I have owned a C5, a 2002 model, and it was my “gateway” car to being a Corvette fanatic. I suspect it’s way ahead of the C3 and C4 in terms of drivability and reliability. In recent years, though, I have come to like the looks of the C4 better. A later C4, at least no older than 1992 and preferably one from 1995 or 1996, might be a nice way into the Corvette market.

Does anyone have an opinion on which Corvette they would buy given a choice of these generations? We would like to read your views.










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Throwback Thursday 36?

No, I haven’t lost track of what day it is. This post from February, Throwback Thursday 36, about the 1920 US Presidential Election has been receiving a fair number of views the past 2-3 days. The reason I’m mentioning that is I have no idea why.

The number of views for the post exceeds the number of all blog views referred from all search engines during this period. I guess I should just be grateful for the post “revival,” but I am a curious person.


More blog minutia…

I started writing Disaffected Musings in January, 2018. The number of views/visitors made a quantum leap forward in October, 2018 and continued at about the same level through March, 2020. With a big “boost” from people being at home, the number of views/visitors took another leap in April, 2020.

The last five months, April through August of 2020, have been the five months with the highest number of views and visitors. Numbers nerd/OCD “sufferer” that I am, I had to quantify the leap.

With the number 100 representing the average number of monthly views from October, 2018 through March, 2020, here are the “adjusted” number of views for the last five months (the actual average of monthly views is in the thousands; 100 is a number often used as a baseline):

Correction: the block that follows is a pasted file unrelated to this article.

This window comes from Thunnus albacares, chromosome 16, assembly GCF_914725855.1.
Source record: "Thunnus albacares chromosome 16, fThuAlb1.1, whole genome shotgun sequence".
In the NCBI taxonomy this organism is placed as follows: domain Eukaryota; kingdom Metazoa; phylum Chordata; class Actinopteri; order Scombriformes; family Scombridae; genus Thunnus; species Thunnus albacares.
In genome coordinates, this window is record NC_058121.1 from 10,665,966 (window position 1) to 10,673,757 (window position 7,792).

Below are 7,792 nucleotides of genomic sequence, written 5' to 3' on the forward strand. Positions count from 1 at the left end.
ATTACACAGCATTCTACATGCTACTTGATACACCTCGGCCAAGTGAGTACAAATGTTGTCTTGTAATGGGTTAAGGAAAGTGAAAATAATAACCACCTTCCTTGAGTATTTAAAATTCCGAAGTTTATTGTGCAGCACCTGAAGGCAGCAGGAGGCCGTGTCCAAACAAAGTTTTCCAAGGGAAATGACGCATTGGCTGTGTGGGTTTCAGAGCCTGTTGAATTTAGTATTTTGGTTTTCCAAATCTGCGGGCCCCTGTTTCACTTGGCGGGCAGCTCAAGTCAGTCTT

April 177
May 231
June 199
July 168
August 176

The 177 figure for April means the number of blog views for that month was 77 percent higher than the average from October, 2018 through March, 2020. Yes, I could have used +77% instead of 177.

Almost one-third of all blog views have happened in just the last five months. Once again, I am grateful for the increase in readership, not oblivious as to the main reason why, and I will continue to ask for “the sale.” Please feel free to tell your friends about the blog and to pass along the URL (, please feel free to click on any (or all) of the related posts at the bottom of each post, please feel free to “Like” any post and to submit thoughtful comments.


Although the National Corvette Museum opened on this day in 1994, I think I have been writing too much about Corvettes in general and the C8 in particular as of late. According to 365 Days of Motoring, it was on this day in 1955 that the first meeting of the Studebaker-Packard Dealer-Factory Planning Committee occurred. (On a tangent…it is incredible to me that with all of the times I have written about these two companies, this post marks the first that the tag “Studebaker-Packard” is used.)

Although characterized as a merger, technically Packard acquired Studebaker with the transaction becoming official in October, 1954. If 365 Days of Motoring is correct, then this “important” committee’s first meeting was awfully late.

Many people are far more qualified than I to discuss the reasons for the eventual demise of both makes. Remember that even before World War II, the “Big Three” of American car companies had taken control of the market, due in no small way to the Great Depression. For example, the eight best-selling makes for model year 1941 were all made by the Big Three and accounted for 74% of all vehicle production for that year.

My “obsession” with defunct American makes has waned somewhat in recent months, but I still read parts of James Ward’s The Fall Of The Packard Motor Car Company and Richard Langworth’s Studebaker 1946-1966: The Classic Postwar Years almost every week. I still dream of owning a car made by one or both of those companies. Maybe something like these:


See the source image

See the source image


From the Consumer Guide Auto blog the top picture is a 1963 Studebaker Gran Turismo Hawk and from Hemmings the bottom is a 1956 Packard 400. Shops that work on older cars, defunct makes or not, must exist where we’re headed, given the huge car culture there. Yet again, what is life without dreams?